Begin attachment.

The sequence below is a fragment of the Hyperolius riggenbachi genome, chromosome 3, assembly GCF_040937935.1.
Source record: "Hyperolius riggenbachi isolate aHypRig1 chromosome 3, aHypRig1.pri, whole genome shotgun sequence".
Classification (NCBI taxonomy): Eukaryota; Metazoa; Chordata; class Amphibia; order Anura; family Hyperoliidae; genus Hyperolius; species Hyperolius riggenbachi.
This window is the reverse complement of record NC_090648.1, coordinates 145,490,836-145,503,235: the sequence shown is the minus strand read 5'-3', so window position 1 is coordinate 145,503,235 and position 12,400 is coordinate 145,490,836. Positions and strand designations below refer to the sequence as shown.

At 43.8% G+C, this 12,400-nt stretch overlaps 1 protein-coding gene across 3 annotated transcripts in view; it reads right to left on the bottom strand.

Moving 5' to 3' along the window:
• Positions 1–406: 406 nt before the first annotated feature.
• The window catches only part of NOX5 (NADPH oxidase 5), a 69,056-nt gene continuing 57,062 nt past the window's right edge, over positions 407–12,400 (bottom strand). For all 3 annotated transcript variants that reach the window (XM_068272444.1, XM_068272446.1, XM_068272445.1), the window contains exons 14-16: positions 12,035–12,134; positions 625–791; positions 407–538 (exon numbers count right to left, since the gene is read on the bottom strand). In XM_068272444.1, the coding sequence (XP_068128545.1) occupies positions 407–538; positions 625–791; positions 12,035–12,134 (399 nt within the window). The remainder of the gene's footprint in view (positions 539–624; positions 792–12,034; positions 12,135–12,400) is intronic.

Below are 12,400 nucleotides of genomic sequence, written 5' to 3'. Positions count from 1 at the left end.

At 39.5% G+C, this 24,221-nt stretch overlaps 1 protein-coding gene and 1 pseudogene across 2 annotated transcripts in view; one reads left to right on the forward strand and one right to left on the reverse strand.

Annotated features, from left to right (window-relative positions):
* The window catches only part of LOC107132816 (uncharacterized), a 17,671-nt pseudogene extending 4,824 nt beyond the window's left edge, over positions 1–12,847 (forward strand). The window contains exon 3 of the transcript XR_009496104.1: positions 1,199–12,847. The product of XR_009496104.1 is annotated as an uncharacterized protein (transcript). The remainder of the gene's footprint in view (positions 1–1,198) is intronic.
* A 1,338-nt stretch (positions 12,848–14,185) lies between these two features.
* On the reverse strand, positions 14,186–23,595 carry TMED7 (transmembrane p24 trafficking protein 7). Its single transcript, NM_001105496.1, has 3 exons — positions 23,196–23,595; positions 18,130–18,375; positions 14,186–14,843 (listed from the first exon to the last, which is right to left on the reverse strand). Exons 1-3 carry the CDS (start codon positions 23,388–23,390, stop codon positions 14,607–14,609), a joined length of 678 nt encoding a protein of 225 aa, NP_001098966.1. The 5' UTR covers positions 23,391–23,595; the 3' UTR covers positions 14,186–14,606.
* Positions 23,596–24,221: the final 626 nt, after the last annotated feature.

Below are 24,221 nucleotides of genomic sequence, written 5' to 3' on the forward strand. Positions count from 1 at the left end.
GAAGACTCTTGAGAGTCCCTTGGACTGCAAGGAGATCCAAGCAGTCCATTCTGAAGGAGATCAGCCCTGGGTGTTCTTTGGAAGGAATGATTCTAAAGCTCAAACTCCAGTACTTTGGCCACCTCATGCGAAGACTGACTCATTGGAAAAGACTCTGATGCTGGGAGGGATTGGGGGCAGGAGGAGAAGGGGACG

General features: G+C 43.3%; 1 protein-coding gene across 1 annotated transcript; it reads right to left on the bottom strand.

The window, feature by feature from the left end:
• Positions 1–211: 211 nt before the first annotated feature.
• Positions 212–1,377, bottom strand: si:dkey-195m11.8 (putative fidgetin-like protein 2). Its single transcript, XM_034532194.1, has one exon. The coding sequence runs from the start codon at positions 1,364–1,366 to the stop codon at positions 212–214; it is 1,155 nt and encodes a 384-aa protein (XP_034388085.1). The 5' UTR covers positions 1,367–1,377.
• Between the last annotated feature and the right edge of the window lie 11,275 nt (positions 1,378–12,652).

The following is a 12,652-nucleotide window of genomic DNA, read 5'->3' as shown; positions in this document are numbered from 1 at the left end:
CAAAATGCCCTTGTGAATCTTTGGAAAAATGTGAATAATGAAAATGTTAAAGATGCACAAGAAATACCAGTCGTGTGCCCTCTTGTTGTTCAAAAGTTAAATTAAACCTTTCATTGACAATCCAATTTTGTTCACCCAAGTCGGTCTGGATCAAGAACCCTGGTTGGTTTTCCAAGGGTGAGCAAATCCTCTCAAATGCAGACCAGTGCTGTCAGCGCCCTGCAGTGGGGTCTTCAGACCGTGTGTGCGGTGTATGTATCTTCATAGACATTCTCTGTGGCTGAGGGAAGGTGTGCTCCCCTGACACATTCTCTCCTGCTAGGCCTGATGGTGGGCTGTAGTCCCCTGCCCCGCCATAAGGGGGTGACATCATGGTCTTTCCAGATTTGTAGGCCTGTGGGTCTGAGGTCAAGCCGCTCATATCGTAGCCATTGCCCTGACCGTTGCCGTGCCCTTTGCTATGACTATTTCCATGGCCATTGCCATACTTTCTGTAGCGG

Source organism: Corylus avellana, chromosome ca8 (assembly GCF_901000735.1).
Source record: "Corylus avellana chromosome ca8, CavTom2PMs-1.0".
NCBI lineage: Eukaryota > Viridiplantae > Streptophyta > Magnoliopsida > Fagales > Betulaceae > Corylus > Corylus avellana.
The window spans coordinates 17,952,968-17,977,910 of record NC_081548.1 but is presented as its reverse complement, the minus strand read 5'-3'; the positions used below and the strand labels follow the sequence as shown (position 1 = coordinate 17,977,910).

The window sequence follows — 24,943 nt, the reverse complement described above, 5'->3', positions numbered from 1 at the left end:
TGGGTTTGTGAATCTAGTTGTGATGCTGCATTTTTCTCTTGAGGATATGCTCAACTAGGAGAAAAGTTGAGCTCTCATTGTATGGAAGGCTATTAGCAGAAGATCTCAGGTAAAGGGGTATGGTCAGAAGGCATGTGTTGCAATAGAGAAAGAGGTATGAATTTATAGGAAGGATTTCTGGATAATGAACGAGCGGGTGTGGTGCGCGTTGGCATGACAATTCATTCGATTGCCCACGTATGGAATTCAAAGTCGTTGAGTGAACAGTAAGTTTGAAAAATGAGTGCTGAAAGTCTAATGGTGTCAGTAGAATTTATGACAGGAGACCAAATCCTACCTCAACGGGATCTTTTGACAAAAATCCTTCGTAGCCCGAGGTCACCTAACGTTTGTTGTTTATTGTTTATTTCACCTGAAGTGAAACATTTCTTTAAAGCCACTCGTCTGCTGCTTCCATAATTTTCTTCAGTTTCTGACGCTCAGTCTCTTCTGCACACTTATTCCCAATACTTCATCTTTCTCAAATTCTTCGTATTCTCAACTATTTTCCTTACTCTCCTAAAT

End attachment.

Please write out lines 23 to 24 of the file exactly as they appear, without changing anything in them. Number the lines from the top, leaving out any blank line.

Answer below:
The following is a 12,652-nucleotide window of genomic DNA, read 5'->3' as shown; positions in this document are numbered from 1 at the left end:
CAAAATGCCCTTGTGAATCTTTGGAAAAATGTGAATAATGAAAATGTTAAAGATGCACAAGAAATACCAGTCGTGTGCCCTCTTGTTGTTCAAAAGTTAAATTAAACCTTTCATTGACAATCCAATTTTGTTCACCCAAGTCGGTCTGGATCAAGAACCCTGGTTGGTTTTCCAAGGGTGAGCAAATCCTCTCAAATGCAGACCAGTGCTGTCAGCGCCCTGCAGTGGGGTCTTCAGACCGTGTGTGCGGTGTATGTATCTTCATAGACATTCTCTGTGGCTGAGGGAAGGTGTGCTCCCCTGACACATTCTCTCCTGCTAGGCCTGATGGTGGGCTGTAGTCCCCTGCCCCGCCATAAGGGGGTGACATCATGGTCTTTCCAGATTTGTAGGCCTGTGGGTCTGAGGTCAAGCCGCTCATATCGTAGCCATTGCCCTGACCGTTGCCGTGCCCTTTGCTATGACTATTTCCATGGCCATTGCCATACTTTCTGTAGCGG